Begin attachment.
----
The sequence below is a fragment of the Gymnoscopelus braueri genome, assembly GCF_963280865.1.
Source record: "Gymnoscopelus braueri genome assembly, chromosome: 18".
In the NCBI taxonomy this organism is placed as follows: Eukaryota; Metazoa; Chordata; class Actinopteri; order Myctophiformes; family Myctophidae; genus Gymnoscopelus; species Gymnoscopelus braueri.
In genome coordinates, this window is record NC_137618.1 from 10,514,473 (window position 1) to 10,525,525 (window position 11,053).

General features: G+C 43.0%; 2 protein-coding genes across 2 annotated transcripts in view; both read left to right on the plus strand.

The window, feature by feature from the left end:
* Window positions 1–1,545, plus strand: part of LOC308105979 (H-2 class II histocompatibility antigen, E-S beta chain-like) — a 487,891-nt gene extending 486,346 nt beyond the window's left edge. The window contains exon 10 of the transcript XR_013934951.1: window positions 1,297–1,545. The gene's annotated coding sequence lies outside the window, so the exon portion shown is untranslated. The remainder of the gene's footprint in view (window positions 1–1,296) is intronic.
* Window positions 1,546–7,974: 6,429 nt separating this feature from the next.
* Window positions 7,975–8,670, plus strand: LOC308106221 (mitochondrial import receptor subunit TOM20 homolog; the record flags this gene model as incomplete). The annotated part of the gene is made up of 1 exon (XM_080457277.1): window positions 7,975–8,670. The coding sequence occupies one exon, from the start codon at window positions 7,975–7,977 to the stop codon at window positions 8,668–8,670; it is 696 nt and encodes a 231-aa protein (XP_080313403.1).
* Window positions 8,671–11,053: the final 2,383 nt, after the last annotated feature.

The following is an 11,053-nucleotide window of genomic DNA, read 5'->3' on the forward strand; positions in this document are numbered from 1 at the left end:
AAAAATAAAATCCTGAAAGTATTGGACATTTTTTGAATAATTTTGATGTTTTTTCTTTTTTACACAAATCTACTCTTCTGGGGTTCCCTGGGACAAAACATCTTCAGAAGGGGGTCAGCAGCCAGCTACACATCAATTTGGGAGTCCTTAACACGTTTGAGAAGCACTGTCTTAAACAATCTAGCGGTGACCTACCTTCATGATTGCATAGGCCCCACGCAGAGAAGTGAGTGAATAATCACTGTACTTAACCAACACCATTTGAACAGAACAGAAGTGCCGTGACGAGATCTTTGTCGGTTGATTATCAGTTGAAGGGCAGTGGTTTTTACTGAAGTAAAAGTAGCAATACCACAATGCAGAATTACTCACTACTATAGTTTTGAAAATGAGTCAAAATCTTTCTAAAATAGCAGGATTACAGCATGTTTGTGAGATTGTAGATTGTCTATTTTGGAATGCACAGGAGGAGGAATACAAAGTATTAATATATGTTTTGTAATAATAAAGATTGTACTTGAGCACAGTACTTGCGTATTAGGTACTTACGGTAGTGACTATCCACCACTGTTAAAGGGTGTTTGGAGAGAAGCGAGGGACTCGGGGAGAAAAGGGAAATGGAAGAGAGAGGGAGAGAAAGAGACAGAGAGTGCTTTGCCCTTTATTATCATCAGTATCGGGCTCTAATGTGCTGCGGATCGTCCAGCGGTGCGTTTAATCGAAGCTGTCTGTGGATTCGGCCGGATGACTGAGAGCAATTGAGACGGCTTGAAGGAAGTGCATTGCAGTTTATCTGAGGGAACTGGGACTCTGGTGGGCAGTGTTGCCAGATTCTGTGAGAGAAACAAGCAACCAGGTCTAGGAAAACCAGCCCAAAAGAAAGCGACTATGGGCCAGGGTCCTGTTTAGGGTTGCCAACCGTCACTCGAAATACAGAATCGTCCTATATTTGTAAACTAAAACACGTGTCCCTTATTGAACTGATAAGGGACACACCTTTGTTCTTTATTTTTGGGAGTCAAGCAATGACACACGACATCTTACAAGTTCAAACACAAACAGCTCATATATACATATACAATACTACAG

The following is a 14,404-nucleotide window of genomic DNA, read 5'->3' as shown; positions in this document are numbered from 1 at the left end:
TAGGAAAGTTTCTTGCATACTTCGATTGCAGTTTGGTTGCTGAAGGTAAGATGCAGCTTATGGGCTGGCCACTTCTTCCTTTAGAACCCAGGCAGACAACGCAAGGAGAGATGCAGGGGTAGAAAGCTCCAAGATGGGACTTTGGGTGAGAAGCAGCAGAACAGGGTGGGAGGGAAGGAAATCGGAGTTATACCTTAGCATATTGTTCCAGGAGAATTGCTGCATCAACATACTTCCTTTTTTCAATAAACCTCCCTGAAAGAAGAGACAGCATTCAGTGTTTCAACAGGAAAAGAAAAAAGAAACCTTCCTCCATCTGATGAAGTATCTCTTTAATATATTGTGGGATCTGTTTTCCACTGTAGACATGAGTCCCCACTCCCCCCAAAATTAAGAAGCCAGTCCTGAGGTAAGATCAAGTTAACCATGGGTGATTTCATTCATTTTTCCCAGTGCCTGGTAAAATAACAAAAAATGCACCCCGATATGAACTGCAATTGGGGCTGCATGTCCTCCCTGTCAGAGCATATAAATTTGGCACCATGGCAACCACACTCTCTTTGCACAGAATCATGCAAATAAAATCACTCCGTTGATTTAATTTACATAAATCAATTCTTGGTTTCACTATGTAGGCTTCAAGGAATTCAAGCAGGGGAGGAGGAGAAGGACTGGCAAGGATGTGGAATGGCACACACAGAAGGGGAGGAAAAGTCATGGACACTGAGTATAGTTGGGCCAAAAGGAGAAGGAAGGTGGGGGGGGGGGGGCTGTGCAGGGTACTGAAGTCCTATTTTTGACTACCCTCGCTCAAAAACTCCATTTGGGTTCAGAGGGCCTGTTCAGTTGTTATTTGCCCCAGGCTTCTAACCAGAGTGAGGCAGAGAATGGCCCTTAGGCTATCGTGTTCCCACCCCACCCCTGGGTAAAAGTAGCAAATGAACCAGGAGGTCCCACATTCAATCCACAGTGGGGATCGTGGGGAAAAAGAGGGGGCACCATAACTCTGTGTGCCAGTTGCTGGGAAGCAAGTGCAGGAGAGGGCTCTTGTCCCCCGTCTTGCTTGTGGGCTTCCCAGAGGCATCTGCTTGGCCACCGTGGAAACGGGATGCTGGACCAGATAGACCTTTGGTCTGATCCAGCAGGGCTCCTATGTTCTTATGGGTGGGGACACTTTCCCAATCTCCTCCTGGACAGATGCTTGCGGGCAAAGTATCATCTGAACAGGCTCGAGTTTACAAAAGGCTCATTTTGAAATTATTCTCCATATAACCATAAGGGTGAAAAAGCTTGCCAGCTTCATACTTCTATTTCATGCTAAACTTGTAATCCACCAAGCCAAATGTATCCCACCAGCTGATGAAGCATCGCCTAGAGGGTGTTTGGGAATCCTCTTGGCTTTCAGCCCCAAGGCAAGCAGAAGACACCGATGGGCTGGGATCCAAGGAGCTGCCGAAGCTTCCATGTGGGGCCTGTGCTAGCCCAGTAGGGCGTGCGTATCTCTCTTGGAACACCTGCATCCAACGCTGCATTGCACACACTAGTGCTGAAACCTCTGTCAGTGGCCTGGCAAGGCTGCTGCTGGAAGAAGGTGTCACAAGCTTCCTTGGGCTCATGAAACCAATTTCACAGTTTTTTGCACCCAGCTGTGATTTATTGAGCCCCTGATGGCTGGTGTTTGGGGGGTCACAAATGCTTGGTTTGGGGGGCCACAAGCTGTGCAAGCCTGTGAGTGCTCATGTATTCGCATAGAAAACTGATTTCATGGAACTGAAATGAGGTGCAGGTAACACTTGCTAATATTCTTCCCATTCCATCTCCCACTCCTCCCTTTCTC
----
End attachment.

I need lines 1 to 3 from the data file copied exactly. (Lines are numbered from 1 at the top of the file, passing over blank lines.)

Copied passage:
The sequence below is a fragment of the Gymnoscopelus braueri genome, assembly GCF_963280865.1.
Source record: "Gymnoscopelus braueri genome assembly, chromosome: 18".
In the NCBI taxonomy this organism is placed as follows: Eukaryota; Metazoa; Chordata; class Actinopteri; order Myctophiformes; family Myctophidae; genus Gymnoscopelus; species Gymnoscopelus braueri.